|Fig. 1: The Indian Point Energy Center as seen from across the Hudson River (Source: Wikimedia Commons)|
The Indian Point Energy Center in Buchanan, New York has recently become a hot button topic in the state of New York. The three-unit nuclear power plant, owned by the Entergy Corporation, is located just thirty-six miles from Midtown Manhattan. Because of the plant's close proximity to New York City, one of the world's most densely populated urban areas, it plays a central economic role for state, but it would pose a health risk to city inhabitants if an accident were to occur on site. In this work, both the Indian Point Energy Center's economic impacts in the surrounding New York community and the potential health concerns regarding the nuclear power plant will be discussed in hopes of illustrating an up to date overview on the debate regarding the plant's future.
The Indian Point Energy Center is an economic hub for the greater New York area as the nuclear power plant employs roughly 1,000 people on site. Furthermore, the power plant running helps stimulate another 3,500 jobs throughout New York while also stimulating more than 5,000 outside the state - thus the power plant yields more than 10,000 jobs for Americans.  The 5,000 plus jobs supported by the power plant also impact the nearby economy as these individuals have more spending power and thus can help to further stimulate local businesses. Indian Point Energy Center not only employs thousands of New Yorkers, but as a nuclear power plant it also provides a viable alternative to emitting carbon dioxide fumes while providing emission-free electricity to the state. Furthermore, according to a report by the Nuclear Energy Institute, the Indian Point Energy Center has operated at more than 93 percent capacity - well above the industry industry average and other forms of electric generation - while generating $1.3 billion of yearly economic output in its local counties and also contributing upwards of $30 million per year in property taxes.  Clearly, Indian Point plays an important economic role in the New York ecosystem because of its place as an efficient electric power and job producer.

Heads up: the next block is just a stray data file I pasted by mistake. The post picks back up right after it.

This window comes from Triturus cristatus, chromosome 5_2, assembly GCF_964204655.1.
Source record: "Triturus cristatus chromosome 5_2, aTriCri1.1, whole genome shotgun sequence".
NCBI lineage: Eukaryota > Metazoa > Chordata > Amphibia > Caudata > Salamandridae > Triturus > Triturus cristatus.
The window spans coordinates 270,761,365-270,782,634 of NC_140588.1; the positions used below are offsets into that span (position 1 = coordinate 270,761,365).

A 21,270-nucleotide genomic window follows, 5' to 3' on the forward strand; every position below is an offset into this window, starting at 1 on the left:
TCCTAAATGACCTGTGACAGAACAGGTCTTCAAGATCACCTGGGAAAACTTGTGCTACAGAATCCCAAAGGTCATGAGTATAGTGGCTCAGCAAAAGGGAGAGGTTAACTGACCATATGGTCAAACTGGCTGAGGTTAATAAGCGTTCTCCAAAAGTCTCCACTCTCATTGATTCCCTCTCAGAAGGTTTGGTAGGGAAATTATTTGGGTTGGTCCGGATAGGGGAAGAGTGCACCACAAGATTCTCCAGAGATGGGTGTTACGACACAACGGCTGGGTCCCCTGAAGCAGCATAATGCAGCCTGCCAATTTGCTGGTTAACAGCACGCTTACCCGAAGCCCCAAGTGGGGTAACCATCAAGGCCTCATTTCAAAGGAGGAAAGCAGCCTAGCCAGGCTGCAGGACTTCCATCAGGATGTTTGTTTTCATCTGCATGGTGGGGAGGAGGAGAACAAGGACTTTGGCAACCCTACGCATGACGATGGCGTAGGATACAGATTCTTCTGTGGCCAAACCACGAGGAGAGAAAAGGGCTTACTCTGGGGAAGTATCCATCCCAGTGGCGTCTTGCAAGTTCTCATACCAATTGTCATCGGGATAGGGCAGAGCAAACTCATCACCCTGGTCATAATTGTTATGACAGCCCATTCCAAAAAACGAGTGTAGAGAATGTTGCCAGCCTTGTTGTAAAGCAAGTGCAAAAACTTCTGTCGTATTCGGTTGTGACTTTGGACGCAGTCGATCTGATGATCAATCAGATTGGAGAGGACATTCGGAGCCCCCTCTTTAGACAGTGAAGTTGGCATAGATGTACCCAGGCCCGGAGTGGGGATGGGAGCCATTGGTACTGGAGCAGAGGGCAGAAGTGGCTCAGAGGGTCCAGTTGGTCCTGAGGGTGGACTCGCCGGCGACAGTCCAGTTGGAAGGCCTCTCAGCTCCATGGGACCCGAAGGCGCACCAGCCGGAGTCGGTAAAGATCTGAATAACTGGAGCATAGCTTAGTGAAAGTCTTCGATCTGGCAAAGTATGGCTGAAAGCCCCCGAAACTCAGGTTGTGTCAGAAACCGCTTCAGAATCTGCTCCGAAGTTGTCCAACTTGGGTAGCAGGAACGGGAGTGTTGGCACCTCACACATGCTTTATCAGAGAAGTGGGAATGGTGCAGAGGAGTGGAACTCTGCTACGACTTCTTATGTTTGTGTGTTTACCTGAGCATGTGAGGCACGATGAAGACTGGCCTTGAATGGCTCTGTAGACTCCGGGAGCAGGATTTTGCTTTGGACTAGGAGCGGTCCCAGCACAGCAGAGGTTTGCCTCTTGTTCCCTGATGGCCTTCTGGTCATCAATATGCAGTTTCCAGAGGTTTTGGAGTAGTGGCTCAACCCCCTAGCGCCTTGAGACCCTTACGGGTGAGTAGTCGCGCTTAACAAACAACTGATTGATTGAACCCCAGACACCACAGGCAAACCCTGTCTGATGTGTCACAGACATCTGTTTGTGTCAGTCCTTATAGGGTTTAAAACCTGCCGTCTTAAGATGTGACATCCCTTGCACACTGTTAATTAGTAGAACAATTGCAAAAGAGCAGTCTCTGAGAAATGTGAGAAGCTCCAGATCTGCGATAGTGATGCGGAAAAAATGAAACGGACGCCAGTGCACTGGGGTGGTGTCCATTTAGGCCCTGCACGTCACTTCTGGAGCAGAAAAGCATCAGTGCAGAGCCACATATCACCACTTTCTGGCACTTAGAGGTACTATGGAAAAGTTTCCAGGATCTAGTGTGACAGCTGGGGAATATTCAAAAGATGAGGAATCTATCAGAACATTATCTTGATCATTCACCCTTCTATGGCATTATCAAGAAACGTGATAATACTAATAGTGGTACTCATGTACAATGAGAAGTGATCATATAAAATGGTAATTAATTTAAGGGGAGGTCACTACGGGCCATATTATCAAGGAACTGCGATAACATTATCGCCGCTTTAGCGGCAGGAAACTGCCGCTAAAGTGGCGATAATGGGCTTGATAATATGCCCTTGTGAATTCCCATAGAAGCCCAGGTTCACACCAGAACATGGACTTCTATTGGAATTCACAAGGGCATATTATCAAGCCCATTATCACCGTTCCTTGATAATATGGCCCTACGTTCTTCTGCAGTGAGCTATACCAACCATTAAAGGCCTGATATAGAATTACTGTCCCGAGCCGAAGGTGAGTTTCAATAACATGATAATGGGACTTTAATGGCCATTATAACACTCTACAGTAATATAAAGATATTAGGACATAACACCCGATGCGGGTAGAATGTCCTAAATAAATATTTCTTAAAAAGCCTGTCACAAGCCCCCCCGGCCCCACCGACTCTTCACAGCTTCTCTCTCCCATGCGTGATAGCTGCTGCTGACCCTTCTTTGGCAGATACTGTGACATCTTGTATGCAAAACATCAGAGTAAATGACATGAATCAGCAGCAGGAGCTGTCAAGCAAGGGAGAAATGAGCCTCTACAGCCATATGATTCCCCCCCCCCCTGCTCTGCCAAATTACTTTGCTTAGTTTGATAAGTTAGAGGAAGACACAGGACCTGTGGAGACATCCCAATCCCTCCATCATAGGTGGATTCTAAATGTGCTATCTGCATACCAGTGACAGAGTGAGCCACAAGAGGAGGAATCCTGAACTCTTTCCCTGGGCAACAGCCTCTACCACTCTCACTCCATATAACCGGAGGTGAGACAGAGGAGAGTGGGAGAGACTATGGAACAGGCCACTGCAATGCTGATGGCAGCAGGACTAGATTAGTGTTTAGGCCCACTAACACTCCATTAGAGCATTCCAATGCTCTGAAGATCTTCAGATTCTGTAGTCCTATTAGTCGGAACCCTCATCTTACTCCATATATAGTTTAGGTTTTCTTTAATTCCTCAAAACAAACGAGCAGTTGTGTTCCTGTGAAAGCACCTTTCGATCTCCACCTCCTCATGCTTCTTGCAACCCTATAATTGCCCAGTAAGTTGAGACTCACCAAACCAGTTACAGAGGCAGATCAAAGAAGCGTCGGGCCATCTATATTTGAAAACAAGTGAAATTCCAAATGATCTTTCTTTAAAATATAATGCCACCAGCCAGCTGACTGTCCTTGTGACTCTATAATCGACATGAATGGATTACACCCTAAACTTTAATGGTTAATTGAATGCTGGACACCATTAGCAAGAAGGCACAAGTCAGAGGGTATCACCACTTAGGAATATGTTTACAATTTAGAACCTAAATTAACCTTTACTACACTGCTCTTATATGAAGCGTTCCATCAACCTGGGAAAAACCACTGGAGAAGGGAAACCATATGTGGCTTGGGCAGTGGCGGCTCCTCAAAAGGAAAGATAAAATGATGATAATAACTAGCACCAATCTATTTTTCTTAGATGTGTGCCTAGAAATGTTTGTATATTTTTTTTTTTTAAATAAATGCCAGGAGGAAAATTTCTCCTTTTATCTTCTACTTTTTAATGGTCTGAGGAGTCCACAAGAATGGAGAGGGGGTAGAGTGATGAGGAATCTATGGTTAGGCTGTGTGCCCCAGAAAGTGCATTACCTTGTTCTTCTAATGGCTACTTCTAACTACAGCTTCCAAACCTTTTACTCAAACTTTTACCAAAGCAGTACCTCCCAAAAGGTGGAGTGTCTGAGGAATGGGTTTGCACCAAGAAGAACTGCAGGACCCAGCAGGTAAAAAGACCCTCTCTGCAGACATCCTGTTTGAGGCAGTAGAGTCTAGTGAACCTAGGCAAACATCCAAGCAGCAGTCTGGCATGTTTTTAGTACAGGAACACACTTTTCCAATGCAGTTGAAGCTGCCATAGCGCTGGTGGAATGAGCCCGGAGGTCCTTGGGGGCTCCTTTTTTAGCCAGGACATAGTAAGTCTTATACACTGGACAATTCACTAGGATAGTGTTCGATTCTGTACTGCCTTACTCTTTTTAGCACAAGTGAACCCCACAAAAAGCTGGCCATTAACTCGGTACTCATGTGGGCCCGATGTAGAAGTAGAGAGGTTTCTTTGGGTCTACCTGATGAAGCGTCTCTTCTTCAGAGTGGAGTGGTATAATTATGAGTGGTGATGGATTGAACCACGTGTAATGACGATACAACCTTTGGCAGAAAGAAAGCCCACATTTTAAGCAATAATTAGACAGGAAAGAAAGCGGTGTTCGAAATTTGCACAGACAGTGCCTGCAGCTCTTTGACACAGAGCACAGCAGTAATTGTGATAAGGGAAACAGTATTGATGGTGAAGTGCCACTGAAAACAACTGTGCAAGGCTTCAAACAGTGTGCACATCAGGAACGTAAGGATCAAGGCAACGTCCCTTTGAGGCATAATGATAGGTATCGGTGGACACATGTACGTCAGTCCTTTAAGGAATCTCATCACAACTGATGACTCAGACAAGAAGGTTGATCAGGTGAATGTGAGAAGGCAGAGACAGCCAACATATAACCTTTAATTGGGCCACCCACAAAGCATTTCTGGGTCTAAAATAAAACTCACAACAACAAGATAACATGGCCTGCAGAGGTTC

Despite the Indian Point Energy Center's major economic contributions to the area, New Yorkers must also consider the power plant's environmental concerns as there are legitimate issues regarding its radiation emittance and threat to nearby wildlife.  Indian Point has protective screens that are designed to filter into the plant's cooling system, however, these screens are not as effective as they seem. According to a report by the United States Nuclear Regulatory Commission, over 90 percent of the striped bass that hit the screens survive, but only 38 percent of the alewives that encounter the streams live to tell the tale.  Furthermore, the 2011 disaster surrounding a nuclear power plant in Fukushima has brought to light the risk of having nuclear power plants near densely populated areas. Many critics of the Indian Point Energy Center believe that it should close simply because an accident at the plant could have devastating ramifications for the wildlife in the nearby Hudson River (see Figure 1) and the nearby New York metropolitan area.
New York state officials, spearheaded by New York Governor Andrew Cuomo, and representatives from the Entergy Corporation have recently reached an agreement that will close both Indian Point nuclear reactors by 2021 - with one reactor closing by April 2020 and the other shutting down by April 2021, respectively.  New York Attorney General Eric T. Schneiderman has assessed that a potential nuclear accident at the Indian Point Energy Center would require upwards of $1 trillion and 1.5 million workers to effectively handle the situation and has adamantly called for Indian Point's closure.  Governor Cuomo has recognized the economic significance of the nuclear power plant, but reiterates that "The safety of New Yorkers is the first responsibility of state government when making any decision." 
© Roberto Arguello. The author grants permission to copy, distribute and display this work in unaltered form, with attribution to the author, for noncommercial purposes only. All other rights, including commercial rights, are reserved to the author.
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